On July 26, 2021, the U.S. Internal Revenue Service (IRS) issued 11 additional Q&As regarding the Consolidated Omnibus Budget Reconciliation Act (COBRA) premium assistance and tax credit provisions of the American Rescue Plan Act of 2021 (ARP). Notice 2021-46 expanded the guidance issued in Notice 2021-31, which was discussed in our previous Sidley Update Got Questions About COBRA Premium Subsidies? IRS Issues Long-Awaited Answers. Terms used below but not defined have the same meanings as those terms have in our prior Sidley Update unless indicated otherwise.
ARP generally provides temporary COBRA premium assistance for the full cost of coverage for assistance-eligible individuals (AEIs). AEIs generally include COBRA-eligible individuals who lost group health plan coverage due to an employee’s involuntary termination of employment or reduction in hours (and who are not eligible for other group health coverage or Medicare). AEIs are treated as having paid the full amount of any applicable COBRA premium for coverage during the period beginning April 1, 2021, and ending September 30, 2021. Persons to whom such COBRA premiums would otherwise have been paid (premium payees) are then entitled to refundable tax credits against their share of Medicare taxes.
Set forth below are some of the highlights of Notice 2021-46:
- It clarified the availability of COBRA premium assistance for individuals who are entitled to an extended period of COBRA coverage due to a disability determination, a second qualifying event, or an extension under State mini-COBRA. As long as the original qualifying event was an involuntary termination of employment or reduction in hours and all or some portion of the extended period of coverage falls between April 1, 2021, and September 30, 2021, then COBRA premium assistance is available to an AEI who is entitled to elect such extended coverage. This is the case even if the individual had not notified the plan or insurer of the intent to elect extended COBRA coverage before the start of such period, for example, due to the extension under the Emergency Relief Notices.
- It clarified that an individual ceases to be an AEI if he or she becomes eligible for any other disqualifying group health coverage or Medicare, even if that coverage does not include all of the AEI’s previously elected benefits. For example, COBRA premium assistance for previously elected vision-only or dental-only coverage would end due to eligibility for Medicare, which generally doesn’t include vision or dental benefits.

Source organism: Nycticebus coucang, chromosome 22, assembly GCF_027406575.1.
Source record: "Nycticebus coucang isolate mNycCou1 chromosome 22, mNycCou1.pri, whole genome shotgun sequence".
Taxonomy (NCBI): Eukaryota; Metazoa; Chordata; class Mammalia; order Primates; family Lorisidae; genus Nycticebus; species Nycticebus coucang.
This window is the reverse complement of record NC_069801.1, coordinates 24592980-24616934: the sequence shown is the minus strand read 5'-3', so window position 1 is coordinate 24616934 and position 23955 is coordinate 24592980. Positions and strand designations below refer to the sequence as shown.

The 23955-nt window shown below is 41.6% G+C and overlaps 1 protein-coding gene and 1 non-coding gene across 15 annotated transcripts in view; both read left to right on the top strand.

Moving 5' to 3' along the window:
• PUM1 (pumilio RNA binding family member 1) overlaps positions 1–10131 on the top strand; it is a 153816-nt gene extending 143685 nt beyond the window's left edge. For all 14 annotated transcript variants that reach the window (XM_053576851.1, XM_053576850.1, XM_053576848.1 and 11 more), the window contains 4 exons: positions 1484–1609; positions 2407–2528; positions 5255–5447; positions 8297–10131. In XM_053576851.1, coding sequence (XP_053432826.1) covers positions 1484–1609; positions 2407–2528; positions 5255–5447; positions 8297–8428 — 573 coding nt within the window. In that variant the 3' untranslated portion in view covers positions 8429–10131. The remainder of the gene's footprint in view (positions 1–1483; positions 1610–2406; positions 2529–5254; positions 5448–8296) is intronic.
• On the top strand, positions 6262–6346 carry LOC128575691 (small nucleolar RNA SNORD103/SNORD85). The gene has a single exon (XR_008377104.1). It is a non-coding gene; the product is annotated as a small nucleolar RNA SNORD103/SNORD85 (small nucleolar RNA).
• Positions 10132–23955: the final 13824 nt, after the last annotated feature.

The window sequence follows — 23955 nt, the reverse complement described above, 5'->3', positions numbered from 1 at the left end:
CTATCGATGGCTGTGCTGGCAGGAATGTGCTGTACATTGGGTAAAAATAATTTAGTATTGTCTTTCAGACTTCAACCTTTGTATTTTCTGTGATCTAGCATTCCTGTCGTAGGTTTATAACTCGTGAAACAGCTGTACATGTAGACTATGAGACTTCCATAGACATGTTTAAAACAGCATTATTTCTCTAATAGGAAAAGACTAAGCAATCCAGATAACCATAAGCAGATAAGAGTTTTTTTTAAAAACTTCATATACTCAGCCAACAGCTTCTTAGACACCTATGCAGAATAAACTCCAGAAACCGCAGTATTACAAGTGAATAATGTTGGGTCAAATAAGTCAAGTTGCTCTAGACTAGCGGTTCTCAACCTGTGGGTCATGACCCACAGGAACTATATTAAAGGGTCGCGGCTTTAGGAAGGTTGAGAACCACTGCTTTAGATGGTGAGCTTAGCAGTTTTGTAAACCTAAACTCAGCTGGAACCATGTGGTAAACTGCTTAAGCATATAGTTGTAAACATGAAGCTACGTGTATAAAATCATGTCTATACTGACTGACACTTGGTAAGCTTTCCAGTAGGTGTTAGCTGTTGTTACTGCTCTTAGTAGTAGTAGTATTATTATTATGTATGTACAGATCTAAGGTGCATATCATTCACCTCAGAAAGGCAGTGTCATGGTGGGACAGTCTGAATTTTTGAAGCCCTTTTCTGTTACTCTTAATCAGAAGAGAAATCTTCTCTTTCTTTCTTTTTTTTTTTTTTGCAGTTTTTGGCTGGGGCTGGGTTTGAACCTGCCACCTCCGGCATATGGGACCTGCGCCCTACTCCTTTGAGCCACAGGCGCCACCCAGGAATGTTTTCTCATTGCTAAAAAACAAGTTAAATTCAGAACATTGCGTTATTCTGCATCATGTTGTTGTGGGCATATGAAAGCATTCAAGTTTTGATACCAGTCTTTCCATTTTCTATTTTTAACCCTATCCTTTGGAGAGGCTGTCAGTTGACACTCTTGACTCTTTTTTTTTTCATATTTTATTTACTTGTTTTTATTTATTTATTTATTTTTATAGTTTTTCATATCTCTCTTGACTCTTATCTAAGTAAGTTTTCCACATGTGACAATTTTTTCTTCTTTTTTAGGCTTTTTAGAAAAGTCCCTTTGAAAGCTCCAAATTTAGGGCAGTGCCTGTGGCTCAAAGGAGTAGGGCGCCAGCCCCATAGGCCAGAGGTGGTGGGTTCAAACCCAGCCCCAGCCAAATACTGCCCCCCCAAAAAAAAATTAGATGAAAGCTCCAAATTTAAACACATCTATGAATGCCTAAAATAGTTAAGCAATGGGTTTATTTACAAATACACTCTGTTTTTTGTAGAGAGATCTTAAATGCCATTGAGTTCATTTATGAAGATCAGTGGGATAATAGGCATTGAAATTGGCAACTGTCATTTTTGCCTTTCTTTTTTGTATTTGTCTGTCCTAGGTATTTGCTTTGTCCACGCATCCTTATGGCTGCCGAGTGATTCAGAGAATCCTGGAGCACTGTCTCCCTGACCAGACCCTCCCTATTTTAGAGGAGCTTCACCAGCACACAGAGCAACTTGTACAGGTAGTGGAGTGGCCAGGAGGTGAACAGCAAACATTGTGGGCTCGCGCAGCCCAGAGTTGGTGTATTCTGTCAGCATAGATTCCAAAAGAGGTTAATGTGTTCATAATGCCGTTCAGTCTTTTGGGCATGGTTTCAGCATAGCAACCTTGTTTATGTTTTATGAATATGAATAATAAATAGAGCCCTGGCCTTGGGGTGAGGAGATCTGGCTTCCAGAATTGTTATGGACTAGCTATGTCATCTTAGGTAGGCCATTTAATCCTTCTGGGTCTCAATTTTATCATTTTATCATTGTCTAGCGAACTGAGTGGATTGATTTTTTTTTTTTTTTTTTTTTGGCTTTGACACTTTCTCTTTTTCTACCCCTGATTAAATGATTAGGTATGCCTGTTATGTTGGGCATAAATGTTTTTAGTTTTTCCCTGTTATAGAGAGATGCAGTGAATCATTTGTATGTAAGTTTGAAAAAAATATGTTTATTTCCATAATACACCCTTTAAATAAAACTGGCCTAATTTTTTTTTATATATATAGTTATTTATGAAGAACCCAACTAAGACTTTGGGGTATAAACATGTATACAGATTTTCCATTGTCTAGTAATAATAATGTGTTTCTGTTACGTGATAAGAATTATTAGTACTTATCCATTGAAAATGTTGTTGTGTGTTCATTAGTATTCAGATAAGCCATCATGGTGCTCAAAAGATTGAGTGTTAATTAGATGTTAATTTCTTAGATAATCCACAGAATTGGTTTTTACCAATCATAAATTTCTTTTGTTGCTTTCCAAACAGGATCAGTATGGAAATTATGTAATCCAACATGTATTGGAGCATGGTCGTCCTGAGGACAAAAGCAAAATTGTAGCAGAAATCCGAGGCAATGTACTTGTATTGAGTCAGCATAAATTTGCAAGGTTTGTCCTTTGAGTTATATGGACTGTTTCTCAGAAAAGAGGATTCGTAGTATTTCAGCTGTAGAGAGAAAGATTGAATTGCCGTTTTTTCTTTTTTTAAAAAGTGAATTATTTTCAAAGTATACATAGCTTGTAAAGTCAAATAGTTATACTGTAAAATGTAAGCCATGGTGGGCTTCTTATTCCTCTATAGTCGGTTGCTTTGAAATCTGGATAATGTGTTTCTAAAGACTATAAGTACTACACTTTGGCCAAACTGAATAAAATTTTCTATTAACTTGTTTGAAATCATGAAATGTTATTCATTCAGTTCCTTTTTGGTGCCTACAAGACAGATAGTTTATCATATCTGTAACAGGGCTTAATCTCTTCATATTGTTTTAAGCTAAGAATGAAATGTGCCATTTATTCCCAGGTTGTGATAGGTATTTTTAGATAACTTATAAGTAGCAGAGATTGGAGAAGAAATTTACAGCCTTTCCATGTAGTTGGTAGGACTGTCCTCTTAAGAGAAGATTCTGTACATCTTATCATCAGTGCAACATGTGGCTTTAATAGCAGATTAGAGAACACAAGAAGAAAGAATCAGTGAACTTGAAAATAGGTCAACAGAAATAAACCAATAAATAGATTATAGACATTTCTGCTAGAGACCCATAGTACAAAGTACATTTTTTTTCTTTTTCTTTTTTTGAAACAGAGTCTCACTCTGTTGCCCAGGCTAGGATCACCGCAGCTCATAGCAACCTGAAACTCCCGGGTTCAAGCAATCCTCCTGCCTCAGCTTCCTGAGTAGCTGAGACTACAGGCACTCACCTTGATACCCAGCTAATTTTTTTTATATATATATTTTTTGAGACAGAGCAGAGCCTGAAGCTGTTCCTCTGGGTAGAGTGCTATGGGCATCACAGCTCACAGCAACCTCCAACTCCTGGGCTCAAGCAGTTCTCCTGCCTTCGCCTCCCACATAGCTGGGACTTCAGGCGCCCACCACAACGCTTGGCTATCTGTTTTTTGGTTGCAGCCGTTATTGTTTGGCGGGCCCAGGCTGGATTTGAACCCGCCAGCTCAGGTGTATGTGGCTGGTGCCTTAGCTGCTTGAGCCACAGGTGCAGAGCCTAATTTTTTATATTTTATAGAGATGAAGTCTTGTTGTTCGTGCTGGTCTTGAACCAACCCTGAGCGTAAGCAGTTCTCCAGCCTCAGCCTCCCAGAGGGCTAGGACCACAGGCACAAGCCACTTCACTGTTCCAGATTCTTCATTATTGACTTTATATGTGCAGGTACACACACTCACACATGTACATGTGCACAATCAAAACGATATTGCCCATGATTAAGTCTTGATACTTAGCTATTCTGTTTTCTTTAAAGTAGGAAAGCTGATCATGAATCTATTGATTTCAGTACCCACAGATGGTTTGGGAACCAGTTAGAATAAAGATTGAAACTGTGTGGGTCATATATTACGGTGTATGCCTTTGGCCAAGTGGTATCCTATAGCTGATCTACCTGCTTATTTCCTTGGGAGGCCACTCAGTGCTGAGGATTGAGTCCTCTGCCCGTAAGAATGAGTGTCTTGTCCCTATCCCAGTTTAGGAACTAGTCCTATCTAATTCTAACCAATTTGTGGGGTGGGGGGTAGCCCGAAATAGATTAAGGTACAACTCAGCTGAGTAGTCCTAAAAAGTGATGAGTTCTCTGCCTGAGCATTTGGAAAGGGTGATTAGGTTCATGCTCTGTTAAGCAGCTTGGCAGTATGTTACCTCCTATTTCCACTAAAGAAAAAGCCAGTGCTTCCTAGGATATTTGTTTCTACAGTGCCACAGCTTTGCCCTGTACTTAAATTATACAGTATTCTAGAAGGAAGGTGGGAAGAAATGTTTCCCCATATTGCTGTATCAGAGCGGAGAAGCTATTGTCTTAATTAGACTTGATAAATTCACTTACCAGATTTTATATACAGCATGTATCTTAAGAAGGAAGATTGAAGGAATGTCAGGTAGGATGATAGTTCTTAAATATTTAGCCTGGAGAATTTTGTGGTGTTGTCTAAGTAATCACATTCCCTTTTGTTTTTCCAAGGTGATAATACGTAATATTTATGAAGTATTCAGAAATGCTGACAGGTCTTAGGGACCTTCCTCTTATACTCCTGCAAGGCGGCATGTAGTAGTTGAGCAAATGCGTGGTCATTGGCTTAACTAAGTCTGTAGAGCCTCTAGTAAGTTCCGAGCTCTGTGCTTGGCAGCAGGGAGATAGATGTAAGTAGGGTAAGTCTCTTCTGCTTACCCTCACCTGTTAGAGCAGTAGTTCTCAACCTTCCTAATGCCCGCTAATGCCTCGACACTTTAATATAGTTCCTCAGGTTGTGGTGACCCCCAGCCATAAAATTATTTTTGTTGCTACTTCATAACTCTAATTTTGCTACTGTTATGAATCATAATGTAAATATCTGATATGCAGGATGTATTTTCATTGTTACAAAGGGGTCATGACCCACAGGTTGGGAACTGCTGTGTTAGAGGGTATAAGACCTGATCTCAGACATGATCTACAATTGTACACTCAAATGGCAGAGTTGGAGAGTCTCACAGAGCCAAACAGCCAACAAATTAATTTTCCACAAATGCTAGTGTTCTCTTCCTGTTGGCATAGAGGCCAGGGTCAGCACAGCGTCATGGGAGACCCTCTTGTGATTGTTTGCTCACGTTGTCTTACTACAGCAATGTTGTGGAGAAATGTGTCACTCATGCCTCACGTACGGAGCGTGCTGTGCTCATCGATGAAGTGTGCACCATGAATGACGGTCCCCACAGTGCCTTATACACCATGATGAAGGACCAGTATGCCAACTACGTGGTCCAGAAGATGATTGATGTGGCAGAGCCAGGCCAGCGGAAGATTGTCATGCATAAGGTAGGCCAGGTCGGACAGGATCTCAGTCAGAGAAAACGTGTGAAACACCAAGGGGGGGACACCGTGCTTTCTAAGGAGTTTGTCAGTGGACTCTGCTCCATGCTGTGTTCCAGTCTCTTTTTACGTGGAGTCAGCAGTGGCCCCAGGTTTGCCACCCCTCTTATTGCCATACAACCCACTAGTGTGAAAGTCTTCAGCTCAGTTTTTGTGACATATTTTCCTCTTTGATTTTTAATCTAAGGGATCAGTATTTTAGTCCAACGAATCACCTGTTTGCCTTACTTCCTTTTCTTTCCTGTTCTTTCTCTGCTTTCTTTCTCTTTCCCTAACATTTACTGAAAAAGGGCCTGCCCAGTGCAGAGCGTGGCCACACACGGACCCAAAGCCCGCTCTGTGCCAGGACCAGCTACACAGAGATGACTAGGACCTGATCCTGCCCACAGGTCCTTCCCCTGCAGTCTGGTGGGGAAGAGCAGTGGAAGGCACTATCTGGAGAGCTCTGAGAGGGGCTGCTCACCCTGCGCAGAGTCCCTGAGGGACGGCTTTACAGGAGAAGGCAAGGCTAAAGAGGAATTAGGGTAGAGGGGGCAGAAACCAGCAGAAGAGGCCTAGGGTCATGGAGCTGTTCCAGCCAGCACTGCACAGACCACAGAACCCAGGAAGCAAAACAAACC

- COBRA premium assistance is available to qualifying individuals enrolled in State mini-COBRA programs as long as such programs provide coverage comparable to Federal COBRA continuation coverage. The notice confirmed that State mini-COBRA programs are not disqualified from being comparable to Federal COBRA continuation coverage solely by reason of covering only a subset of state residents (e.g., only employees of a state or local government unit).
- It clarified that the common-law employer, not the insurer, is the premium payee where state-mandated continuation coverage comparable to Federal COBRA is provided under a group health plan that is also subject to Federal COBRA (e.g., a period of state-mandated continuation coverage that extends beyond the Federal COBRA period). As such, the insurer is not entitled to claim the premium assistance credit even when the state-mandated continuation coverage would require that payments to be made directly to the insurer after Federal COBRA coverage ends.
- It clarified that where a group health plan (other than a multiemployer plan) subject to Federal COBRA covers employees of two or more employers, each common-law employer is generally treated as the premium payee entitled to claim the premium assistance credit with respect its own employees and former employees, even where such common-law employers are part of a controlled group. However, exceptions include certain situations in which a third-party payer (as described in Q&A-82 of Notice 2021-31) is treated as the premium payee and business reorganizations where the selling group remains obligated to provide COBRA coverage. In the latter case, the entity in the selling group that maintains the group health plan, not the common-law employer following the business reorganization, is the premium payee.
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